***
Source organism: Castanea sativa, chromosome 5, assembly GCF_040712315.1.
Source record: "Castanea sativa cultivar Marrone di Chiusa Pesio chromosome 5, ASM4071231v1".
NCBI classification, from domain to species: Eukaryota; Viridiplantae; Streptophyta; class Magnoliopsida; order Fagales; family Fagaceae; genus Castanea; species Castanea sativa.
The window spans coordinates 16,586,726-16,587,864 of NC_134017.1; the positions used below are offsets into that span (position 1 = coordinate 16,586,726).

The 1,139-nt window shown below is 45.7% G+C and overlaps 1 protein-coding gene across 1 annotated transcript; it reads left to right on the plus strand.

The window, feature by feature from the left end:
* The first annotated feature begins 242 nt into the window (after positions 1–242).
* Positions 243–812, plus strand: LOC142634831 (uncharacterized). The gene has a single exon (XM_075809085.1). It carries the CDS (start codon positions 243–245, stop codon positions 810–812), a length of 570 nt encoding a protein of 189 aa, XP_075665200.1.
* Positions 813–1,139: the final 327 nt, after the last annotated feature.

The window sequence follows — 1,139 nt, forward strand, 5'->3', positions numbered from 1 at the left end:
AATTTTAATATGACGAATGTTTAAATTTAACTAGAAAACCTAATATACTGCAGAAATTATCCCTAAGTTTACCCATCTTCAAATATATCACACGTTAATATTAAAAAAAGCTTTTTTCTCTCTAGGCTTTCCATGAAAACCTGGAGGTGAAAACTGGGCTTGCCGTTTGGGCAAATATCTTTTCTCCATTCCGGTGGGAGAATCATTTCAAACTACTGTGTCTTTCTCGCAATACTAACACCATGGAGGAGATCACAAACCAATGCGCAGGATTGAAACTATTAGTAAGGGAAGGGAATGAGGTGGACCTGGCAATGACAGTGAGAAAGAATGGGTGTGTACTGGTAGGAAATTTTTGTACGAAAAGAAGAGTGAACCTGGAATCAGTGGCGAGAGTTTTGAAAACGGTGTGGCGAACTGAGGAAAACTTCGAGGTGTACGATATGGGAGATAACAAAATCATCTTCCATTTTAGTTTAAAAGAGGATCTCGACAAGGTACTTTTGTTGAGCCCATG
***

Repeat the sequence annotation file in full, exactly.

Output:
Source organism: Castanea sativa, chromosome 5, assembly GCF_040712315.1.
Source record: "Castanea sativa cultivar Marrone di Chiusa Pesio chromosome 5, ASM4071231v1".
NCBI classification, from domain to species: Eukaryota; Viridiplantae; Streptophyta; class Magnoliopsida; order Fagales; family Fagaceae; genus Castanea; species Castanea sativa.
The window spans coordinates 16,586,726-16,587,864 of NC_134017.1; the positions used below are offsets into that span (position 1 = coordinate 16,586,726).

The 1,139-nt window shown below is 45.7% G+C and overlaps 1 protein-coding gene across 1 annotated transcript; it reads left to right on the plus strand.

The window, feature by feature from the left end:
* The first annotated feature begins 242 nt into the window (after positions 1–242).
* Positions 243–812, plus strand: LOC142634831 (uncharacterized). The gene has a single exon (XM_075809085.1). It carries the CDS (start codon positions 243–245, stop codon positions 810–812), a length of 570 nt encoding a protein of 189 aa, XP_075665200.1.
* Positions 813–1,139: the final 327 nt, after the last annotated feature.

The window sequence follows — 1,139 nt, forward strand, 5'->3', positions numbered from 1 at the left end:
AATTTTAATATGACGAATGTTTAAATTTAACTAGAAAACCTAATATACTGCAGAAATTATCCCTAAGTTTACCCATCTTCAAATATATCACACGTTAATATTAAAAAAAGCTTTTTTCTCTCTAGGCTTTCCATGAAAACCTGGAGGTGAAAACTGGGCTTGCCGTTTGGGCAAATATCTTTTCTCCATTCCGGTGGGAGAATCATTTCAAACTACTGTGTCTTTCTCGCAATACTAACACCATGGAGGAGATCACAAACCAATGCGCAGGATTGAAACTATTAGTAAGGGAAGGGAATGAGGTGGACCTGGCAATGACAGTGAGAAAGAATGGGTGTGTACTGGTAGGAAATTTTTGTACGAAAAGAAGAGTGAACCTGGAATCAGTGGCGAGAGTTTTGAAAACGGTGTGGCGAACTGAGGAAAACTTCGAGGTGTACGATATGGGAGATAACAAAATCATCTTCCATTTTAGTTTAAAAGAGGATCTCGACAAGGTACTTTTGTTGAGCCCATG